With the U.S. Supreme Court expected to rule later this month on same-sex marriage, the Pew Research Center is releasing a series of reports that explore attitudes about sexual orientation and identity. The series is based on several new Pew Research surveys – one of lesbian, gay, bisexual and transgender (LGBT) adults in the U.S.; another of the American public as a whole; and another of publics in 39 countries. It will also include a new analysis of media coverage and the social media conversation about the same-sex marriage issue.
19 June 2013
LGBT in Changing Times Attitudes, Experiences and Growing Acceptance (Pew Research Center)
Same-Sex Marriage State-by-State (Pew Forum on Religion and Public Life, 6 June 2013)
Massachusetts became the first state to legalize same-sex marriage following a ruling by the state's highest court in 2003. To date, courts, legislatures and voters in 12 states – Connecticut, Delaware, Iowa, Maine, Maryland, Massachusetts, Minnesota, New Hampshire, New York, Rhode Island, Vermont and Washington state – and the District of Columbia have legalized gay marriage. In addition, eight states – California, Colorado, Hawaii, Illinois, Nevada, New Jersey, Oregon and Wisconsin – have civil unions or domestic-partnership provisions for same-sex couples. Meanwhile, 30 states have amended their constitutions to ban gay marriage.
In Gay Marriage Debate, Both Supporters and Opponents See Legal Recognition as 'Inevitable' (Pew Research)
In Gay Marriage Debate, Both Supporters and Opponents See Legal Recognition as 'Inevitable' (Pew Research, 6 June 2013)
The national survey by the Pew Research Center, conducted May 1-5 among 1,504 adults, finds that support for same-sex marriage continues to grow: For the first time in Pew Research Center polling, just over half (51%) of Americans favor allowing gays and lesbians to marry legally. Yet the issue remains divisive, with 42% saying they oppose legalizing gay marriage. Opposition to gay marriage – and to societal acceptance of homosexuality more generally – is rooted in religious attitudes, such as the belief that engaging in homosexual behavior is a sin.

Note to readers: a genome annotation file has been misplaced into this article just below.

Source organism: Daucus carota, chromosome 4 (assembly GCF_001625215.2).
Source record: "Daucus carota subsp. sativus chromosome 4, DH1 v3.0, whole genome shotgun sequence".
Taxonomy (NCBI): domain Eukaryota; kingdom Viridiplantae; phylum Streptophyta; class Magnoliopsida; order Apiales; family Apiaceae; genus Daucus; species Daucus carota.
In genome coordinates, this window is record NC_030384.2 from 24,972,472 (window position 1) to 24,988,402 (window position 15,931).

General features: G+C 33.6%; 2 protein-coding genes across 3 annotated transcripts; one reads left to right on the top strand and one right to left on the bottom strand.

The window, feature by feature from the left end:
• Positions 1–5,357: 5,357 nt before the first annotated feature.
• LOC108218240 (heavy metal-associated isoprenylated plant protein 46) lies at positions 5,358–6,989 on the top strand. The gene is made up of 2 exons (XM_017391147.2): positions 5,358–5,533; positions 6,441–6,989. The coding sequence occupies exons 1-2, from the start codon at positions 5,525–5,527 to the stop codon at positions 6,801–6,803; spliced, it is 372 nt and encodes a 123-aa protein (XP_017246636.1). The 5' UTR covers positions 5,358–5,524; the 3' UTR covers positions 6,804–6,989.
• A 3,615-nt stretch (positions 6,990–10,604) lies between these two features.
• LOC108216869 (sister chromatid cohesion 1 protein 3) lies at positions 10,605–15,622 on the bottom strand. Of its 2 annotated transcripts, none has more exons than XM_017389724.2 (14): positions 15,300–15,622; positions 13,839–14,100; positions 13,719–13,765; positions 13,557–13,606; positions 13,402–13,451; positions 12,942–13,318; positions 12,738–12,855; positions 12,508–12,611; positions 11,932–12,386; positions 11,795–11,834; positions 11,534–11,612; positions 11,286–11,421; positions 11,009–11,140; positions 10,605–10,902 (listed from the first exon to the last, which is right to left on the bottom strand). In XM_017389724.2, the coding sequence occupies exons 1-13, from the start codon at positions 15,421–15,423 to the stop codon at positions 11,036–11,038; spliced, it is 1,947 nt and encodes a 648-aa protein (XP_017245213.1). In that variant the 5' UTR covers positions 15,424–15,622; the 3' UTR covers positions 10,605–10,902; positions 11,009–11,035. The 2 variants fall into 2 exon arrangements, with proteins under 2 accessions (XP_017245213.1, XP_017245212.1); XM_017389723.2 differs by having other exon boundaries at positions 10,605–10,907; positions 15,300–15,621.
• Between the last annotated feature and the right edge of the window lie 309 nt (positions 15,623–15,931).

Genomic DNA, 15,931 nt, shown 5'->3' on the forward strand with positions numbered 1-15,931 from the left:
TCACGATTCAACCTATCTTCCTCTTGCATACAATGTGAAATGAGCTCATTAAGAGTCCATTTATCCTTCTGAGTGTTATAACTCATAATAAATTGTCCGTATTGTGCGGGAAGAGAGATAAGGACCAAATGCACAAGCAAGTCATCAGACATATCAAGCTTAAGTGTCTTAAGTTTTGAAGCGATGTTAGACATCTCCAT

At the same time, more people today have gay or lesbian acquaintances, which is associated with acceptance of homosexuality and support for gay marriage. Nearly nine-in-ten Americans (87%) personally know someone who is gay or lesbian (up from 61% in 1993). About half (49%) say a close family member or one of their closest friends is gay or lesbian. About a quarter (23%) say they know a lot of people who are gay or lesbian, and 31% know a gay or lesbian person who is raising children. The link between these experiences and attitudes about homosexuality is strong. For example, roughly two-thirds (68%) of those who know a lot of people who are gay or lesbian favor gay marriage, compared with just 32% of those who don’t know anyone.
- In Gay Marriage Debate, Both Supporters and Opponents See Legal Recognition as 'Inevitable'
- Section 3 of Report: Religious Beliefs and Views of Homosexuality
- Complete Report (PDF)
- Detailed Tables (PDF)
- Topline Questionnaire (PDF)
See also: LGBT in Changing Times (Pew Research Center)
18 June 2013
Divided by Ancient Disputes: Sunnis, Shi‘ites & the Future of the Middle East, by Patrick J. Ryan (Commonweal, 17 June 2013)
Americans wonder what is going on in the Middle East these days, especially the civil and religious strife that is tearing Syria apart – and, potentially, Lebanon and Iraq along with it. Modern Christians, even Catholics and Protestants in Northern Ireland, have little appetite for going to battle over religious differences. Within the House of Islam, however, ancient antagonisms between Sunni and Shi‘ite Muslims are alive and well; indeed, they are currently devastating the heartland of the religion. What is the source of the division between Sunnis and Shi‘ites, and how prevalent is this bifurcation in the whole Islamic world, a community of more than 1.6 billion people?